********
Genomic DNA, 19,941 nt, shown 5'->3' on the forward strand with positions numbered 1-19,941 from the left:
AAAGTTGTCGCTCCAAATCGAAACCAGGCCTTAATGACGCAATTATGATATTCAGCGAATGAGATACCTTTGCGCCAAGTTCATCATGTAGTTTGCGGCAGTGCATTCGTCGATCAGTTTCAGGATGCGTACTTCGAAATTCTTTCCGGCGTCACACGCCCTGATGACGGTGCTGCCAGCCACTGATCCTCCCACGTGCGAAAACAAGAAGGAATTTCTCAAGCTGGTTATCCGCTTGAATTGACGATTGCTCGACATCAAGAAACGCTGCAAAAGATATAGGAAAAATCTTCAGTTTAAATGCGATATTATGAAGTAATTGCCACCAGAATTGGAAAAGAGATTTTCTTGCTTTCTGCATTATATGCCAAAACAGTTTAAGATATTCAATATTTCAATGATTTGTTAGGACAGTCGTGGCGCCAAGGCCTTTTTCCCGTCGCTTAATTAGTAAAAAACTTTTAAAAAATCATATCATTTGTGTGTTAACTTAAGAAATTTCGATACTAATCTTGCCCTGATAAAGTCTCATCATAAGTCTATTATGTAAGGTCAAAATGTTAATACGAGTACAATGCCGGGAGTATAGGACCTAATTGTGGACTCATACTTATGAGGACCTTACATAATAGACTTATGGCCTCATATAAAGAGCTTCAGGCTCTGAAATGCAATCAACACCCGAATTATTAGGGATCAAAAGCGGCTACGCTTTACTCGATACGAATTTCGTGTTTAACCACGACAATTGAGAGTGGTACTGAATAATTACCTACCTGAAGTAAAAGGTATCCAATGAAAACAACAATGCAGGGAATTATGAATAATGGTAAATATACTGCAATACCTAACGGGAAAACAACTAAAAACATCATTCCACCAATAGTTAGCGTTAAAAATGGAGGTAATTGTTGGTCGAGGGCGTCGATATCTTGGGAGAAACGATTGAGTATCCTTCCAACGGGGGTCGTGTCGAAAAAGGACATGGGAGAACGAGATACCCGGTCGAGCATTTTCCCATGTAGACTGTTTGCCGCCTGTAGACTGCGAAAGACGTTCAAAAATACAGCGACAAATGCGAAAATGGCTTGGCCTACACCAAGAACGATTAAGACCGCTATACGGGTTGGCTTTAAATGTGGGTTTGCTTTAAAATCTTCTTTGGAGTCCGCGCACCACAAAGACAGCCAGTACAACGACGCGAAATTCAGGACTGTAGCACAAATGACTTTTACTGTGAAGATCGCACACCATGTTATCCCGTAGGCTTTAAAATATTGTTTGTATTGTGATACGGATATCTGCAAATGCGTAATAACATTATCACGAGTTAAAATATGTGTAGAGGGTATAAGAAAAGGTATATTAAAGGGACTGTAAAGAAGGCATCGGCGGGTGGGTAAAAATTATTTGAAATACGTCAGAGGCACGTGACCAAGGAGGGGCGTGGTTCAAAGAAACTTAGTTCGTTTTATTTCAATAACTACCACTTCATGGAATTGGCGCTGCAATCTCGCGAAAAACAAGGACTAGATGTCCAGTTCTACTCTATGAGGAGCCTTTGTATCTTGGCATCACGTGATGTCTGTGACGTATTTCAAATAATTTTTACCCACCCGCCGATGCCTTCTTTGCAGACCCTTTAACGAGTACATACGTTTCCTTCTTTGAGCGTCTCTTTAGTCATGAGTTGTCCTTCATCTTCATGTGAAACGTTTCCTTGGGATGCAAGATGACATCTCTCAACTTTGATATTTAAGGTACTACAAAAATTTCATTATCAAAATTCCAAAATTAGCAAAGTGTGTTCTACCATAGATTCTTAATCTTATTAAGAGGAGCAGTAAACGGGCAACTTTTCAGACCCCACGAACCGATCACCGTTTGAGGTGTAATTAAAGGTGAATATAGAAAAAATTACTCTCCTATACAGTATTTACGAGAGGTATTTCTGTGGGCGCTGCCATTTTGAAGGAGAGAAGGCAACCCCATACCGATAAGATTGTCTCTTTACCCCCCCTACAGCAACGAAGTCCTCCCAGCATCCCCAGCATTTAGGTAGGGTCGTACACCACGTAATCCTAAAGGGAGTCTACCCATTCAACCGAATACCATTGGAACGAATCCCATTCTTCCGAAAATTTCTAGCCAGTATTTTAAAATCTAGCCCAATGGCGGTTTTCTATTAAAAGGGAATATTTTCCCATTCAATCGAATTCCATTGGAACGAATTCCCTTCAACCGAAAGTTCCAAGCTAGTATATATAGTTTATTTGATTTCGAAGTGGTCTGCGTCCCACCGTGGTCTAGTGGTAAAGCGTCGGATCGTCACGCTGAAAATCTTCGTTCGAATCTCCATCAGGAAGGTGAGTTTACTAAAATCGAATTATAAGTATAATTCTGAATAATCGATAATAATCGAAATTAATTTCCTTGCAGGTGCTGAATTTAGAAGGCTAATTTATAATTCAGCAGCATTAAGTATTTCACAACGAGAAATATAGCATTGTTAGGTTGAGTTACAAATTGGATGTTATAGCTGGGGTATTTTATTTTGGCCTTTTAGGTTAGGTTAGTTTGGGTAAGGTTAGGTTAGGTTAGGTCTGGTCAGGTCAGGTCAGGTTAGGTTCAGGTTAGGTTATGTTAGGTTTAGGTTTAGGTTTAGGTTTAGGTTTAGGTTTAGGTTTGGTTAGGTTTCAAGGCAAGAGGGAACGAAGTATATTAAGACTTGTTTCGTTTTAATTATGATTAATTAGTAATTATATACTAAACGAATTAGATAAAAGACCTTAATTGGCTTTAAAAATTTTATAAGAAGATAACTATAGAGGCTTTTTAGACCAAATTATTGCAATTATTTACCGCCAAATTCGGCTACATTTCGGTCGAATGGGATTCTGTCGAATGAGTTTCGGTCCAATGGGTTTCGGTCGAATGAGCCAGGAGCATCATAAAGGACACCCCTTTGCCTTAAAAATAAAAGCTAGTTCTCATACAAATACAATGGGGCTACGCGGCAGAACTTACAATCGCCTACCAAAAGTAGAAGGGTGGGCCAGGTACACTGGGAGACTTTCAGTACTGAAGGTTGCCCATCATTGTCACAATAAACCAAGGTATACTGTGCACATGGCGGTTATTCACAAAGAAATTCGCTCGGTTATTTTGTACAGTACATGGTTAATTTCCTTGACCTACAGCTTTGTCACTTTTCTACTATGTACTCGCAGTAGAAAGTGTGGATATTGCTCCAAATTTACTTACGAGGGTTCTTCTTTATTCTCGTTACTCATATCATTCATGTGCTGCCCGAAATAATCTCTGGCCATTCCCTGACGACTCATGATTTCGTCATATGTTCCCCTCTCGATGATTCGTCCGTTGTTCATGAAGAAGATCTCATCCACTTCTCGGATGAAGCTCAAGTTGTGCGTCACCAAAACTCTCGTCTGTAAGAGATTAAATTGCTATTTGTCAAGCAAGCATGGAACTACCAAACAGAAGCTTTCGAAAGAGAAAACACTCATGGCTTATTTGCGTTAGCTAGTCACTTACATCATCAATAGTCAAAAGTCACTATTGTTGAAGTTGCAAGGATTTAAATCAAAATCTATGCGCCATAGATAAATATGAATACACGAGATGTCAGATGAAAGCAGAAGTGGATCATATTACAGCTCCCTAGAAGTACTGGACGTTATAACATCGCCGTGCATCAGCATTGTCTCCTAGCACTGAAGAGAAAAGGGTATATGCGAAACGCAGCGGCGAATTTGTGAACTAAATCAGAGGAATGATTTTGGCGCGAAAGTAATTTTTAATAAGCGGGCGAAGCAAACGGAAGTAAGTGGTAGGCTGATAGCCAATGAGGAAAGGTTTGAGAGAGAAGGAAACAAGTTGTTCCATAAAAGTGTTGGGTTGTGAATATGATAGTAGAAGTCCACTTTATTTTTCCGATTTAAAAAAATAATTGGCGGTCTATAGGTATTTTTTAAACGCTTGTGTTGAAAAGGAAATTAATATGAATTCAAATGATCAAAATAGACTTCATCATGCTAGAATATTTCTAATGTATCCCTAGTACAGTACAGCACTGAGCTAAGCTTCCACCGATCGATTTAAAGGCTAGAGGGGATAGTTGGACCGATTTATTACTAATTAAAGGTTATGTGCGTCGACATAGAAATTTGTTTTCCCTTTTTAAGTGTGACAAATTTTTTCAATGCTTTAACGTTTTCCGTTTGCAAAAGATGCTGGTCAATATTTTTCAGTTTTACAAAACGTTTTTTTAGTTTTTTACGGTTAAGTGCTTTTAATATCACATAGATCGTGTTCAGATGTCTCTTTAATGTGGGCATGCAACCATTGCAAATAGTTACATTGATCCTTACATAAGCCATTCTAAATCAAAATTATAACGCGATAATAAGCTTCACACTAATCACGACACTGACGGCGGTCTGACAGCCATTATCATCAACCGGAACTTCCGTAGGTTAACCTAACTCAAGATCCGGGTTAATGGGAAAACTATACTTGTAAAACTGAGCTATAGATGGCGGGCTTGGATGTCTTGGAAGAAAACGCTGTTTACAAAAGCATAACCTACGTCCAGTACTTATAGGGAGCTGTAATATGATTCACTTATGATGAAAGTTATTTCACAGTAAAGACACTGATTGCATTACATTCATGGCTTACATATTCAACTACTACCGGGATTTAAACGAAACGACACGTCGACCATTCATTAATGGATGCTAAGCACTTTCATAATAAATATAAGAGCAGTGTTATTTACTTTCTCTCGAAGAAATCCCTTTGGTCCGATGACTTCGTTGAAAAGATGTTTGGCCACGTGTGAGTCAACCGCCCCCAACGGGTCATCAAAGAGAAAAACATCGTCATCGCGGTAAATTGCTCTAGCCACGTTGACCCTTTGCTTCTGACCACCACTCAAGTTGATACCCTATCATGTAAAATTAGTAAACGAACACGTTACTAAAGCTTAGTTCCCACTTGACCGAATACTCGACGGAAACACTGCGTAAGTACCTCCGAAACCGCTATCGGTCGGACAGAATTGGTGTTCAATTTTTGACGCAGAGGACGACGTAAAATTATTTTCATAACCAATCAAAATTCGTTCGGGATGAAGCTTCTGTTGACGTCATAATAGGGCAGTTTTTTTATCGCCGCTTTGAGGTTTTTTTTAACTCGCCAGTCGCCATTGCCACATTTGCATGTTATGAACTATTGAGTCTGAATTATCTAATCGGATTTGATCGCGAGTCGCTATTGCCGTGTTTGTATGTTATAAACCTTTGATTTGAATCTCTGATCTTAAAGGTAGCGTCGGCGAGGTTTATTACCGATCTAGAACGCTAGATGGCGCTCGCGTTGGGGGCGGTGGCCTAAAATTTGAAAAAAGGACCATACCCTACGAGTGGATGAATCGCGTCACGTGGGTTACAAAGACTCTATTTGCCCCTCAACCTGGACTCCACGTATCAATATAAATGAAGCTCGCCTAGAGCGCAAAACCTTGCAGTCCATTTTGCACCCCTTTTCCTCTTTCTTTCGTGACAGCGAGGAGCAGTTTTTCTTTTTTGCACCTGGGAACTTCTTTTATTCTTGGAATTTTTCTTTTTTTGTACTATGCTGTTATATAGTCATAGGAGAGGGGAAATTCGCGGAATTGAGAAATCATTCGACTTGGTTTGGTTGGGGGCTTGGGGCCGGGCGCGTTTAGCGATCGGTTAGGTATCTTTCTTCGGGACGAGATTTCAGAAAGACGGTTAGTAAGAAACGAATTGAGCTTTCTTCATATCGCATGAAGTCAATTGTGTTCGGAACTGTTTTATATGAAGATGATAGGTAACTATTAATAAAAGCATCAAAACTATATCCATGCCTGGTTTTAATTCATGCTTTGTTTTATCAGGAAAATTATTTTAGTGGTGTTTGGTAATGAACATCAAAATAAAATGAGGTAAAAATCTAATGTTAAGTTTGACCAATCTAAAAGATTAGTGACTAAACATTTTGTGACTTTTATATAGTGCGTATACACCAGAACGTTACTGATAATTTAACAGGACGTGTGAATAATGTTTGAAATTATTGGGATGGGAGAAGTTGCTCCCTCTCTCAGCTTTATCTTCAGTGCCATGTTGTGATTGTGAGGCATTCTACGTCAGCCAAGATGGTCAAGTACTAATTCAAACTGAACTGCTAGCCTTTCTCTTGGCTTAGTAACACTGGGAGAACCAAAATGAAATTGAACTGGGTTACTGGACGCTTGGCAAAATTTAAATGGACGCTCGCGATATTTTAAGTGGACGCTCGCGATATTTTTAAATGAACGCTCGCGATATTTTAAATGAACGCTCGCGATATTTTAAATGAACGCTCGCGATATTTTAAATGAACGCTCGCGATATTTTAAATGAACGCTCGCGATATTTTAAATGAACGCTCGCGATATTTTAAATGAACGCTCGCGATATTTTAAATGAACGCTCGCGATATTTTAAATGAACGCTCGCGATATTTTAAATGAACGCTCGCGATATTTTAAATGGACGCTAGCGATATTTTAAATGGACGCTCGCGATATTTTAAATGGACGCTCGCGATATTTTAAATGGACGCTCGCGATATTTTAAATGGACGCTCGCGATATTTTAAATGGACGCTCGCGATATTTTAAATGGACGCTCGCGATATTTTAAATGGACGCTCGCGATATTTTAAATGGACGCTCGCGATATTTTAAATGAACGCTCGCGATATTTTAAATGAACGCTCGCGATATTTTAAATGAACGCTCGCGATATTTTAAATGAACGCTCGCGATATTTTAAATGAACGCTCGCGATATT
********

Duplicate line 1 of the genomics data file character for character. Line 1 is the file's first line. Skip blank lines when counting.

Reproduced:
Genomic DNA, 19,941 nt, shown 5'->3' on the forward strand with positions numbered 1-19,941 from the left: